More than a decade after it closed to the public, the tower at the Pigeon Point Light Station could receive a multimillion-dollar state-funded restoration.
The budget request for the California Department of Parks and Recreation was recently submitted to the state Legislature. It must be approved by Gov. Gavin Newsom. Included in the request is $12.2 million for stabilization and rehabilitation of the lighthouse near Pescadero, the largest project out of the Santa Cruz County Parks district.
“This is a big deal, as the tower has been closed since 2001,” said Julie Barrow, the special projects coordinator for Pigeon Point Light Station State Historic Parks.
Originally owned and operated by the U.S. Coast Guard, the tower suffered severe damage after two large pieces of brick and ironwork fell from the top of the lighthouse. Since ownership transferred to California State Parks in 2011, the state has been trying to raise money through private donations to take on the task of restoring the tower to its historic prime condition. Built in the early 1870s, the light station has been exposed to storms and seawater over many years, causing additional cracks and damage to the ground level of the tower, according to Barrow.
The nonprofit California State Parks Foundation raised about $3 million to protect the lighthouse structure, relocate the Fresnel lens from the tower’s lantern room to the ground floor of the fog station, and complete architectural drawings for improvements going forward. But to restore the main portion of the lighthouse, Barrow estimates it could cost up to $18 million.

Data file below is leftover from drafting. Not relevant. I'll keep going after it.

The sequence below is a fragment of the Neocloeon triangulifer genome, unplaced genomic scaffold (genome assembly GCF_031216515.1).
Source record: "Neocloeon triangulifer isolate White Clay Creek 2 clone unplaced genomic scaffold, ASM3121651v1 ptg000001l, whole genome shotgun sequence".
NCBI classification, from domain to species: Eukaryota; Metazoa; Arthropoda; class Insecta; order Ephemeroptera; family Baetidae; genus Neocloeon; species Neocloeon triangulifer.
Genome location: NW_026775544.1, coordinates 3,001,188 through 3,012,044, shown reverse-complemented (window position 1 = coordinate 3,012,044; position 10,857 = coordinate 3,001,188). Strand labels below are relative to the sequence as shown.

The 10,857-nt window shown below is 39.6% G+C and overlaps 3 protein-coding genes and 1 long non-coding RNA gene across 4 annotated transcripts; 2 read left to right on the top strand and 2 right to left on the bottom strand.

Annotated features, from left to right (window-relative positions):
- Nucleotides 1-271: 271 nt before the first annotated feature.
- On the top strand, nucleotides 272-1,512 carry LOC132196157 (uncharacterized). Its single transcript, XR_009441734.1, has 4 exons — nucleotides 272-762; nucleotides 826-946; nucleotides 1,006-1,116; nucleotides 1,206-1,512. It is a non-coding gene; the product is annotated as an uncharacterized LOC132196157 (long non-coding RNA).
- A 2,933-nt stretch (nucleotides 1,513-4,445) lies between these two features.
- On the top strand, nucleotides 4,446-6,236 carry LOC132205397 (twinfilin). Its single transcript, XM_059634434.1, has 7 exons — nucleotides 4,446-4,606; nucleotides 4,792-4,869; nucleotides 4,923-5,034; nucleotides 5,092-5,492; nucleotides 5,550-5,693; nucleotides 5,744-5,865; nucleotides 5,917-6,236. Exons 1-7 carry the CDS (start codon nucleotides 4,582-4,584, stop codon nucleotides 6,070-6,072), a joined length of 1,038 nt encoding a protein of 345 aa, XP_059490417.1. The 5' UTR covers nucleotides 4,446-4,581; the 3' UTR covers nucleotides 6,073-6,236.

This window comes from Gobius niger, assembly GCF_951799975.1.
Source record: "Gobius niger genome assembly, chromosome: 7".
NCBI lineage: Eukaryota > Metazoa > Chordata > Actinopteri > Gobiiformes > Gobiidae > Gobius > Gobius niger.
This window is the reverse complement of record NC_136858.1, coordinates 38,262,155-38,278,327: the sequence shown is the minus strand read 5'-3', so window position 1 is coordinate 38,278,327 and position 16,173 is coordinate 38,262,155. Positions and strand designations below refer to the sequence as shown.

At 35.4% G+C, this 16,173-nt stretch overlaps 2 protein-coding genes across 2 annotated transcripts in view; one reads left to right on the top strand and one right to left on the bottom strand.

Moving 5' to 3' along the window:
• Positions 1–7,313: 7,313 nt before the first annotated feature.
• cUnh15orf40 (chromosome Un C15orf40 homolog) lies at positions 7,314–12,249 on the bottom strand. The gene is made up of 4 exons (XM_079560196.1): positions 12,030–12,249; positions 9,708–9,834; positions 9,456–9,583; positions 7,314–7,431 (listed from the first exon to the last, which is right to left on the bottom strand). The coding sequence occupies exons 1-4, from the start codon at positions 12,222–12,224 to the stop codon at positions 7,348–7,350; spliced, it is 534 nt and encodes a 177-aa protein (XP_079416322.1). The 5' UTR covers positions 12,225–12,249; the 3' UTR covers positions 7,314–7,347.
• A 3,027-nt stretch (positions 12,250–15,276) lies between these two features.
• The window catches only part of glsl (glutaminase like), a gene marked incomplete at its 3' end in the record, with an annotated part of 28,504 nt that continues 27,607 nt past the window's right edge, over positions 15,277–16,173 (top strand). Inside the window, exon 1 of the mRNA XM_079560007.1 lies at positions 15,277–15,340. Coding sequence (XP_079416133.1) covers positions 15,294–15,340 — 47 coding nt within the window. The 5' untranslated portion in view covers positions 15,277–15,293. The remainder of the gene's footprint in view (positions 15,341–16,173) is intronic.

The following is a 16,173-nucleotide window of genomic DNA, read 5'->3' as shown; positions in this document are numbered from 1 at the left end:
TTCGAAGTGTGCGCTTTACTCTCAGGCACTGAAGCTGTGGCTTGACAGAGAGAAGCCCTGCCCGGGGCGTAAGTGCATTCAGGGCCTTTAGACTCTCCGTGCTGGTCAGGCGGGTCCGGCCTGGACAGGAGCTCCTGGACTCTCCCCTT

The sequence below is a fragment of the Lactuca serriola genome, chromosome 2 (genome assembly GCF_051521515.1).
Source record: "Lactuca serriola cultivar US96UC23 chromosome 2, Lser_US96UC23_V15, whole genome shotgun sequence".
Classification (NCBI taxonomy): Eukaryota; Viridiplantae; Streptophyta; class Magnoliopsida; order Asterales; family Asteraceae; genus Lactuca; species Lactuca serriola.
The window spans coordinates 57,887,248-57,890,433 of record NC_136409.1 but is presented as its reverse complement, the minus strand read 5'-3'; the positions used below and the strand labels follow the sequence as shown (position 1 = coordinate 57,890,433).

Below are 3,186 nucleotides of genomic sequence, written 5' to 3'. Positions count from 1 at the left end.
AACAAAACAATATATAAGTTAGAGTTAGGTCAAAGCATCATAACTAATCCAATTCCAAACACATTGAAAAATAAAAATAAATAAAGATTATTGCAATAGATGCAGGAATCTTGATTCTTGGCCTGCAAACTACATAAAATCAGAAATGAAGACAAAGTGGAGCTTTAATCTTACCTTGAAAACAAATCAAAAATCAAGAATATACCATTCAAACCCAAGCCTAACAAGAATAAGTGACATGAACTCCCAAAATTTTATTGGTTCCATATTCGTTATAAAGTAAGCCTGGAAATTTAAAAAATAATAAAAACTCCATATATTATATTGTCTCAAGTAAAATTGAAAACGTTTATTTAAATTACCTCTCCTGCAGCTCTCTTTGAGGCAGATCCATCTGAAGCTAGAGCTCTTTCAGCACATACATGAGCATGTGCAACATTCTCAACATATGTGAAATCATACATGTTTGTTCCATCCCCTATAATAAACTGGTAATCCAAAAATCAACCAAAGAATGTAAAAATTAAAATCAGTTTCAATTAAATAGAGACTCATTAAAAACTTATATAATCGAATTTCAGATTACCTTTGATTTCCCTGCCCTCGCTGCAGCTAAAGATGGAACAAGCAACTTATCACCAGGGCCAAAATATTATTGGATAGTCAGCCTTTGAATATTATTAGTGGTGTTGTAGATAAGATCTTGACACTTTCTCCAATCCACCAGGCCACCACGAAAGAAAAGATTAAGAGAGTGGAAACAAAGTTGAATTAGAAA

This is the first time the park’s budget request includes funding designated for the lighthouse’s restoration.
“The bulk of the money will go towards the damage on the top one-third of the building and returning it to its historic standards,” Barrow said.
Around 200,000 visitors visit the park annually, and the light station serves as the “perfect neon sign” for visitors to the coast, according to Barrow.
“It’s one of the most visited lighthouses on the West Coast,” Barrow said.
“Located in between the route from Santa Cruz to San Francisco, so it is a huge tourist draw.”
Barrow estimates the restoration project will take about two to three years and she is hopeful the park would remain open to visitors during construction.
If the money is approved, it will not cover the entirety of the costs needed for repair.
Barrow estimates it will take an additional $4 to $6 million, which she said could come from private or nonprofit donations or individual donors.
Once the tower is open, officials hope to offer tours to the public and return the Fresnel lens to the top of the tower. When sitting in the tower, the lens is about 17 feet tall.
“That lens is priceless,” Barrow said.
“It cannot be replaced and so it needs protection for future generations.”
For now, Barrow and others associated with the light station are waiting to hear back as the final budget is expected to be approved in June.
“We are keeping our fingers crossed,” Barrow said. “We are really optimistic at this point the budget gets approved.”